I have to admit some trepidation in reaching out to a reviewer known as TropicalMary on a website named Literary Homicide. Mary describes herself as “a heathen, half-breed, comic book loving, gamer who is trying to understand why jeggings exist.” Jeggings? I had to google that. Jeggings are tight-fitting stretch pants that look like denim jeans. Suffice to say the mystery around Mary, her site, and her role perked my interest. With that background, I’ll share Mary’s take on The Circumstantial Enemy.
My Bonnie Lies Over the Ocean
I had concerns that the author would try to use phonetic spelling to better illustrate accents and pronunciation. I was well pleased when I started reading and there wasn’t very much of that. Where this device was used, it was to highlight something specific, which was entirely appropriate for the narrative. I found the overall writing style comfortable to read, and the narrative easy to follow. With so many different characters and fronts, I was impressed by the author’s ability to give each character a very unique voice within the narrative.
My only “negative” comment is about the font. I read this book on my Kindle, and the Kindle app on two different laptops. I was incapable of changing the font from what looked to be a digital version of typewriter style text. I don’t think that many readers will find this to be a problem, but as a dyslexic human, I really really struggled to read this book, at times. It was uncomfortable for my brain to follow. This doesn’t affect the story, and it has no bearing on the language but Mr Bell should see if something in the mobi file can be changed that will allow the e-version’s font to be changed by the user.
“With three million Russians reported dead, Tony thought the invasion was near-complete. It was not to be. The rains of fall transformed dusty roads into muddy slop that devoured horses as well as tanks. Winter brought blizzards of thirty below zero. Trucks remained frozen in the mud, boiler water solidified and engine oil hardened.”
“Tony paid little attention to the pretentious blather of head table diners. As he chewed the succulent roast beef, he watched Mauer’s black eyes roving the room. Mauer calmly sliced his meat, chewing longer than everyone else and wearing a contemplative expression, as if seeking the origin of some obscure seasoning.”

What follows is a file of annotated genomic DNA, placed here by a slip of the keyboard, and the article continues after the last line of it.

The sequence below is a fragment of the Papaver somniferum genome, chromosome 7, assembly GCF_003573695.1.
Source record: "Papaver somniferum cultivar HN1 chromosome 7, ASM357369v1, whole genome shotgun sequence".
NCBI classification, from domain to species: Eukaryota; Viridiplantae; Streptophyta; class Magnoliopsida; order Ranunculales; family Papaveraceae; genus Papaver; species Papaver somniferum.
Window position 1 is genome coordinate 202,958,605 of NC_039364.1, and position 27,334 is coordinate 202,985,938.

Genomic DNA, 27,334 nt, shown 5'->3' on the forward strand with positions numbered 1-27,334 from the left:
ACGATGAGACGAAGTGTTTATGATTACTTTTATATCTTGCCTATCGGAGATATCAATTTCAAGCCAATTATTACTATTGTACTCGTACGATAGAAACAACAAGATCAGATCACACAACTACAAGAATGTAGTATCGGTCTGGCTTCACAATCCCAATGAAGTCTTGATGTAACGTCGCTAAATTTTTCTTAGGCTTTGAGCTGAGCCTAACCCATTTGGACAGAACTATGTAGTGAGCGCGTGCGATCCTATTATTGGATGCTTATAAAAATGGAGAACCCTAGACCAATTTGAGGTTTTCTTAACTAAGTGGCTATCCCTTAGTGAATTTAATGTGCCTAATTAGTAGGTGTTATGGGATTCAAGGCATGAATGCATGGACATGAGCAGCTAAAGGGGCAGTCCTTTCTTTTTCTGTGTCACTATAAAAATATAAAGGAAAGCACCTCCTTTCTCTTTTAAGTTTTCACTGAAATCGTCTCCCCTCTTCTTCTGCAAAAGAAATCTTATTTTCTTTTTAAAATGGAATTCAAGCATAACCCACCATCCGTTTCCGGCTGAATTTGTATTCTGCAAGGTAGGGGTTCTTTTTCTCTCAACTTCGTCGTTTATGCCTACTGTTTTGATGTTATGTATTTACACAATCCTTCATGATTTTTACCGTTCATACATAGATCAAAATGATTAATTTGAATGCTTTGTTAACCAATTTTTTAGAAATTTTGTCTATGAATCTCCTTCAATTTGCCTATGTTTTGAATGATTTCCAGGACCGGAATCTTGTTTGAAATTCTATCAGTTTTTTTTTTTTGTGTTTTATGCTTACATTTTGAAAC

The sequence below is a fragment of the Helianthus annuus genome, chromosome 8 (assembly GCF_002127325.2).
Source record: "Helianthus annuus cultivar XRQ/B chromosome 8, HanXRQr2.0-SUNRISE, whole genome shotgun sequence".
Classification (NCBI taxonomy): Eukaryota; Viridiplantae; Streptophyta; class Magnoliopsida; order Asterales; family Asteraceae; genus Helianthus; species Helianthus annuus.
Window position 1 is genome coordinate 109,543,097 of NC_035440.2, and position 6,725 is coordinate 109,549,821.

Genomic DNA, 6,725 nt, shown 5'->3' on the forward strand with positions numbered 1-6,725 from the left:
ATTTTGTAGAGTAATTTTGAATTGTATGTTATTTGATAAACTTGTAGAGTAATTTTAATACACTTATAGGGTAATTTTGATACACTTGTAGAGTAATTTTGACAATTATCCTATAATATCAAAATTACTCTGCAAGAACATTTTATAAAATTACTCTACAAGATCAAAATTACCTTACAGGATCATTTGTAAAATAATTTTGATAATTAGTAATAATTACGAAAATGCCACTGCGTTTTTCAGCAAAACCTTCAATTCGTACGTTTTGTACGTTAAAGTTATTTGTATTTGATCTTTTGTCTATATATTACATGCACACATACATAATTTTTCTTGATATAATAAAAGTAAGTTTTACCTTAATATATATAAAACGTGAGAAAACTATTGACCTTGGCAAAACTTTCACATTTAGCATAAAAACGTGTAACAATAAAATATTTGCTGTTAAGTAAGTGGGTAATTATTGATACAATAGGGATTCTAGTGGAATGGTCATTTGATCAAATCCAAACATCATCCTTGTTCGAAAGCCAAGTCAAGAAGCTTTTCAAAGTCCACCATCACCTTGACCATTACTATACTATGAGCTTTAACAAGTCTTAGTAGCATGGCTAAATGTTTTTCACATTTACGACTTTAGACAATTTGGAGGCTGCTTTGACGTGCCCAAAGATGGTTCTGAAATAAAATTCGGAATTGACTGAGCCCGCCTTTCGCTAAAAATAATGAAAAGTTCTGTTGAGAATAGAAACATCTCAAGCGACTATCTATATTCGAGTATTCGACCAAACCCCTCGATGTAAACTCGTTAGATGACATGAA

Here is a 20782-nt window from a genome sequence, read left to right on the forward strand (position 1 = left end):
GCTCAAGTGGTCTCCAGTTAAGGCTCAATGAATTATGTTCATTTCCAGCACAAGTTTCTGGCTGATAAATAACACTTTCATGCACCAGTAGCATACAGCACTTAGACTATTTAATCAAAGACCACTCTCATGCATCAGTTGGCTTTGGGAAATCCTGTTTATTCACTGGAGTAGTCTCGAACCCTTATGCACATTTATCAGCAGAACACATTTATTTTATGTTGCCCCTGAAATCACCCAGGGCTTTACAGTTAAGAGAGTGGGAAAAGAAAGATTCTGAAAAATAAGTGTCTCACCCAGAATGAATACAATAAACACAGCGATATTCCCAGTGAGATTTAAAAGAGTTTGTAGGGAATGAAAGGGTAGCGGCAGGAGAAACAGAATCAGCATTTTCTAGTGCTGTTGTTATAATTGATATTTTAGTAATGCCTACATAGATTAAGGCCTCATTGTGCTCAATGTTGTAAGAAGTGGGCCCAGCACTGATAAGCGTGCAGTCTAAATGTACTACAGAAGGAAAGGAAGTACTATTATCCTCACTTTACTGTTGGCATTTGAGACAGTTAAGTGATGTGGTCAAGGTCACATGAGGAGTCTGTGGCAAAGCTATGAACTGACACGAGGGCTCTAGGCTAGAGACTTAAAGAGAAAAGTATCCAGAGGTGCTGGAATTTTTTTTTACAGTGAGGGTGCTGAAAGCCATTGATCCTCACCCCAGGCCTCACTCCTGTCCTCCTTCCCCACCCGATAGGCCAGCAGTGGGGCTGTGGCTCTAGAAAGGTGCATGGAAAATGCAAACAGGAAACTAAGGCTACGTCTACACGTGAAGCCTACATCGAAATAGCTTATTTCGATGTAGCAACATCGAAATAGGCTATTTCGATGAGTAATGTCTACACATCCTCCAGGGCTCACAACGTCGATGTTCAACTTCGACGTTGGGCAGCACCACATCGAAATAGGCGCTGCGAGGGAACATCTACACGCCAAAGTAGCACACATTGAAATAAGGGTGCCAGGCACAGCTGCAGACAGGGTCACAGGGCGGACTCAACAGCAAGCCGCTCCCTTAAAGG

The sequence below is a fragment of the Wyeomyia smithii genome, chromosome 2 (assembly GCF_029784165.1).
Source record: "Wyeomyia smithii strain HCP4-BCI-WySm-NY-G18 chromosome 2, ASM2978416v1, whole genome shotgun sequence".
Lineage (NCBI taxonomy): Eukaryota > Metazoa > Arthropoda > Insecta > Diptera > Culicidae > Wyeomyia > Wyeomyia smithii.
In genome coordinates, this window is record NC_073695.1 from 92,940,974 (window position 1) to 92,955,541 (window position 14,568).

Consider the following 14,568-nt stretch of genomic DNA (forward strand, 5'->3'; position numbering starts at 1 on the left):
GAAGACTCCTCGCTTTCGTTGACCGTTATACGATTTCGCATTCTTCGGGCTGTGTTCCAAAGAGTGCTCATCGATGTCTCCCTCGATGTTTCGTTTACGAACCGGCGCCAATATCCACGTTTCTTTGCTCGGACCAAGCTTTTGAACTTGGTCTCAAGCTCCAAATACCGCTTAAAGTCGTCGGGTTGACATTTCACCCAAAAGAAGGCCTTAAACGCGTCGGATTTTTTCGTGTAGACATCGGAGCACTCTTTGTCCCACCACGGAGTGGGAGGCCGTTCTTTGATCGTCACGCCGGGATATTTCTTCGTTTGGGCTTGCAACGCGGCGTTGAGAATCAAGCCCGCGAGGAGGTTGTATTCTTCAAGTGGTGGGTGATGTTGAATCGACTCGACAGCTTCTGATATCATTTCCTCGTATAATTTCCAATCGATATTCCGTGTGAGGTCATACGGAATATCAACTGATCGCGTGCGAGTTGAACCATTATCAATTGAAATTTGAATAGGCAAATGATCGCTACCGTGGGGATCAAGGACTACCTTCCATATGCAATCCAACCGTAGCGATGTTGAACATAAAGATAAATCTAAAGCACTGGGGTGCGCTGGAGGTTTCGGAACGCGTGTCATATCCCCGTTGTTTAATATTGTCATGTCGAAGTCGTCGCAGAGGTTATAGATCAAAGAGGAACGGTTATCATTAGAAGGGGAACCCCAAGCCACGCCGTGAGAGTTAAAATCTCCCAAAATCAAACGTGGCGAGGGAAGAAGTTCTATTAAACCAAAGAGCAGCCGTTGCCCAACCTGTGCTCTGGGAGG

“While she slept, he sat on the side of the bed next to her, studying her, watching her every breath. For the first time in months, he breathed easy. The woman in his bed had managed to banish the worry of being in a land where he was the enemy.”
I thoroughly enjoyed this book. As an historian, I appreciated the care Mr Bell took in creating the world for the reader. He has the most splendid descriptive way of writing without being verbose or over the top. I found many scenes to be quite emotive, while at other times I could feel how disconnected some characters were feeling from those around them, and their loved ones. I especially enjoyed the Croat perspective of a very well-known, documented and discussed war. As a generation reliant on documentaries, history books and other second hand sources of what WWII was like for the individual, we are never sure of the facts at times. We cannot always know people’s reasons for joining the side that they did, and what other motivations weighed their minds at the time. This novel made me feel like I was shown an entirely new perspective of the war. I know a lot about the Soviet, Italian, British and allied forces motivations for join the war, and even Germany’s, but no-one really talks about the other sovereign or city states who participated and why. This book presents a wonderful “why”.
This was a deeply human story, from many individuals’ perspectives. They did not always see eye to eye but the reader can fully understand why each one acts in the manner of their choosing. The reader may not even agree with those choices but the book never makes you feel like you have to. Regardless of right or wrong, or what is moral, the narrative remains neutral and allows the story to be told. It’s sad and tragic, but at times uplifting and inspiring. I would recommend The Circumstantial Enemy to any reader with an interest in history and WWII, but also people who understand that the world is never a black and white place when it come to morality and the individual.
My rating: 4½/5
Thank you TropicalMary for your insightful review. I appreciate your time and your contribution to my literary journey.